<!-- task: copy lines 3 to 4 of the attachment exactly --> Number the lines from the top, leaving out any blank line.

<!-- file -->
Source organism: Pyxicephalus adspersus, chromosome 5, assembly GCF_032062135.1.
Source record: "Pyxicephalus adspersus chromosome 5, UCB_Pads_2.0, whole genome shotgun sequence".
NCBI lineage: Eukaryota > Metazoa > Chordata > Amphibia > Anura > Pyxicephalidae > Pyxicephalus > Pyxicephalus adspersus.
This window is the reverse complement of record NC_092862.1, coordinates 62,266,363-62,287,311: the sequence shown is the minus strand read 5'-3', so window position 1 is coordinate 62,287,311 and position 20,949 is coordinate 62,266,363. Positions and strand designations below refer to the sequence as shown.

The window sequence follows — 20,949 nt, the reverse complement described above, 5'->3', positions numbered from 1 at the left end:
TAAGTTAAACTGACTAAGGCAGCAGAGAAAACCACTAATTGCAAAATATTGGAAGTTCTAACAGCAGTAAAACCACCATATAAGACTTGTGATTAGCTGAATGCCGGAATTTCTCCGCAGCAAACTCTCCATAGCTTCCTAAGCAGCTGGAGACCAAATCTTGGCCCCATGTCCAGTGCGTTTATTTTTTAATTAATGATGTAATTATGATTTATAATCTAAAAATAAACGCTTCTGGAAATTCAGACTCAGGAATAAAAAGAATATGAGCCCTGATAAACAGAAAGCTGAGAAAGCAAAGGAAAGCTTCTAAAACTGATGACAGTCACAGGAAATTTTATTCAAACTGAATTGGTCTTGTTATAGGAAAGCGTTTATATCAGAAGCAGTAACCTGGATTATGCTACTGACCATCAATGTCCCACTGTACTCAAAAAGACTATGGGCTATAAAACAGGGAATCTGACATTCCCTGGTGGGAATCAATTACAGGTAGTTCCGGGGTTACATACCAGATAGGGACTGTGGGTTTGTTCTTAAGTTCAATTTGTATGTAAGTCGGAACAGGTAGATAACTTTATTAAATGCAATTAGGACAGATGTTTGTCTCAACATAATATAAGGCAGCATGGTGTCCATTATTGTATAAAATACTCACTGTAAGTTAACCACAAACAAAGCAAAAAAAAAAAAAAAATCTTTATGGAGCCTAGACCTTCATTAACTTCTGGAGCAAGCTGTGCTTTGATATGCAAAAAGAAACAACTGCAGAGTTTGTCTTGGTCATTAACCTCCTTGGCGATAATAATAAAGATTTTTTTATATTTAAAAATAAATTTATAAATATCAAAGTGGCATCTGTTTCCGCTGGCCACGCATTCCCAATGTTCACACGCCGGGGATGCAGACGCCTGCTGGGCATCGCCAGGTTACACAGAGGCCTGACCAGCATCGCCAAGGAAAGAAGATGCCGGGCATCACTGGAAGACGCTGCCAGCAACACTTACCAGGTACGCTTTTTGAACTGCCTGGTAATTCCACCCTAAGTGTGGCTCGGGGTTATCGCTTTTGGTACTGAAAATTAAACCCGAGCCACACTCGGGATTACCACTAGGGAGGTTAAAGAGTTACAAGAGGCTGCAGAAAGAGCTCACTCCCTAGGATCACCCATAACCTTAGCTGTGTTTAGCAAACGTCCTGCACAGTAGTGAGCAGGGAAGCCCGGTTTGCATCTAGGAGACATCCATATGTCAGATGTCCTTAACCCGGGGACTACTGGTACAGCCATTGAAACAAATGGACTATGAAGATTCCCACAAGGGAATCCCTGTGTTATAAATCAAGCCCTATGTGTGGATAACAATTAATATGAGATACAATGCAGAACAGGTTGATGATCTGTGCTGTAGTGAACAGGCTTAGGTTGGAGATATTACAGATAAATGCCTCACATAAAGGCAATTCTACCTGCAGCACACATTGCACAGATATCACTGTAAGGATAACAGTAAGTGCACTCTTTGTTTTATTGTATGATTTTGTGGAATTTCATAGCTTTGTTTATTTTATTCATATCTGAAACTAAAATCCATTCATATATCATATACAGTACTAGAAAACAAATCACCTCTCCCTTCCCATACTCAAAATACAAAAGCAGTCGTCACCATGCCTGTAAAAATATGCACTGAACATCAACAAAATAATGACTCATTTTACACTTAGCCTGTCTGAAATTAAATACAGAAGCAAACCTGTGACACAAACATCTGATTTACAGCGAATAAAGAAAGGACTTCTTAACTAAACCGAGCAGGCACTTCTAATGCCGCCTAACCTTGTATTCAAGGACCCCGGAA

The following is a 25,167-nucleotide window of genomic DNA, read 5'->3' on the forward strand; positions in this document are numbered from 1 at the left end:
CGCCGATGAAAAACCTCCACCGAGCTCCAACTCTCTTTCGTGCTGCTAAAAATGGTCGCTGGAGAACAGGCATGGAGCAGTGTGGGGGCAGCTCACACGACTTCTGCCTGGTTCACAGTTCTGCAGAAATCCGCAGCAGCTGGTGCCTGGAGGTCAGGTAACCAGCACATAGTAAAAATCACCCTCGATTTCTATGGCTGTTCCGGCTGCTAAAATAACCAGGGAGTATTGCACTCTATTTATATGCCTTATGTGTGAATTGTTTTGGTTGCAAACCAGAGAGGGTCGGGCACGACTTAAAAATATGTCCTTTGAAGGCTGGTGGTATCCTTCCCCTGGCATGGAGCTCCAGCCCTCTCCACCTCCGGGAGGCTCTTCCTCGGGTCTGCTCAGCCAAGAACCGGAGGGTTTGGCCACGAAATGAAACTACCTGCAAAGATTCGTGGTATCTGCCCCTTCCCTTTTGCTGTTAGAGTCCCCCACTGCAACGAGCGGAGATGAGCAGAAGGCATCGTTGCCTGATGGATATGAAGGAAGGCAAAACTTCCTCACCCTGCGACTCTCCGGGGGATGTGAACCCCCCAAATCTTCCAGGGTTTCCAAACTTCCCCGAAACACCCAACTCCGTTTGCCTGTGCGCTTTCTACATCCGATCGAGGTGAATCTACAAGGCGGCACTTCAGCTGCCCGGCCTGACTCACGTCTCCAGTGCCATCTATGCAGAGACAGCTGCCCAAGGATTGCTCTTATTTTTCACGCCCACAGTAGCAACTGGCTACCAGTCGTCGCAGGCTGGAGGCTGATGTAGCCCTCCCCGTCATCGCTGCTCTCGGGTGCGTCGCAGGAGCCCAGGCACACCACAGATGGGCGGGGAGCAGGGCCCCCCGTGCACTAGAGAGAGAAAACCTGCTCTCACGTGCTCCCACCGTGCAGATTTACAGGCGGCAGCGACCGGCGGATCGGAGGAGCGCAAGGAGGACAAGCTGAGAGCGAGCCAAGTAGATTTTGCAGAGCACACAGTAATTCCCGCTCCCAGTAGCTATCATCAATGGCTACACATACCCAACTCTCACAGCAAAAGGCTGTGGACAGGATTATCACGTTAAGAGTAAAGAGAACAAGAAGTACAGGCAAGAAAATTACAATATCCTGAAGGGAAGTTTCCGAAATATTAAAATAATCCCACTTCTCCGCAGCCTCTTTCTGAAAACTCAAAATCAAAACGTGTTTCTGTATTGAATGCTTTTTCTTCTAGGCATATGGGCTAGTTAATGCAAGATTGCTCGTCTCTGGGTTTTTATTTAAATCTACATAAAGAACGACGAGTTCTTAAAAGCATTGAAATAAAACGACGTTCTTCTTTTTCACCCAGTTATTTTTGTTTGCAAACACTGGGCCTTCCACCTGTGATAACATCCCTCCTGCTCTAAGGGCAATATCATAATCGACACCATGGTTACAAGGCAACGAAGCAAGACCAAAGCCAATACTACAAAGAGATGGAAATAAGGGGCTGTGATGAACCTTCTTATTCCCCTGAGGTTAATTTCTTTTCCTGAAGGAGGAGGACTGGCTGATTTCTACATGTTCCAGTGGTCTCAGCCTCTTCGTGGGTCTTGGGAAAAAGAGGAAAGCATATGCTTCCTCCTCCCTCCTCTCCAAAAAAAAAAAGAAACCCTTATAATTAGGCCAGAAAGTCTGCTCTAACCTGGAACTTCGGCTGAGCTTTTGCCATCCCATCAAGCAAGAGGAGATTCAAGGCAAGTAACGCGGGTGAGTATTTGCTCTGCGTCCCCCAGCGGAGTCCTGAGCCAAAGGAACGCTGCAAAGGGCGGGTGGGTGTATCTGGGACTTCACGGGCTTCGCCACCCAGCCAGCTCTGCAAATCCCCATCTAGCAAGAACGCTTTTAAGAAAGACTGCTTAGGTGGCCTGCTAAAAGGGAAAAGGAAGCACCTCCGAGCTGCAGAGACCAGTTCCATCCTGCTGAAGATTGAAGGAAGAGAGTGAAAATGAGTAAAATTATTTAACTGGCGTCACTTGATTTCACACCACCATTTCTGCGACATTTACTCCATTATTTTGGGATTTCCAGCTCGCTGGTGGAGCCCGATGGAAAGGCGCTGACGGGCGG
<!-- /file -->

NCBI lineage: Eukaryota > Metazoa > Chordata > Amphibia > Anura > Pyxicephalidae > Pyxicephalus > Pyxicephalus adspersus.
This window is the reverse complement of record NC_092862.1, coordinates 62,266,363-62,287,311: the sequence shown is the minus strand read 5'-3', so window position 1 is coordinate 62,287,311 and position 20,949 is coordinate 62,266,363. Positions and strand designations below refer to the sequence as shown.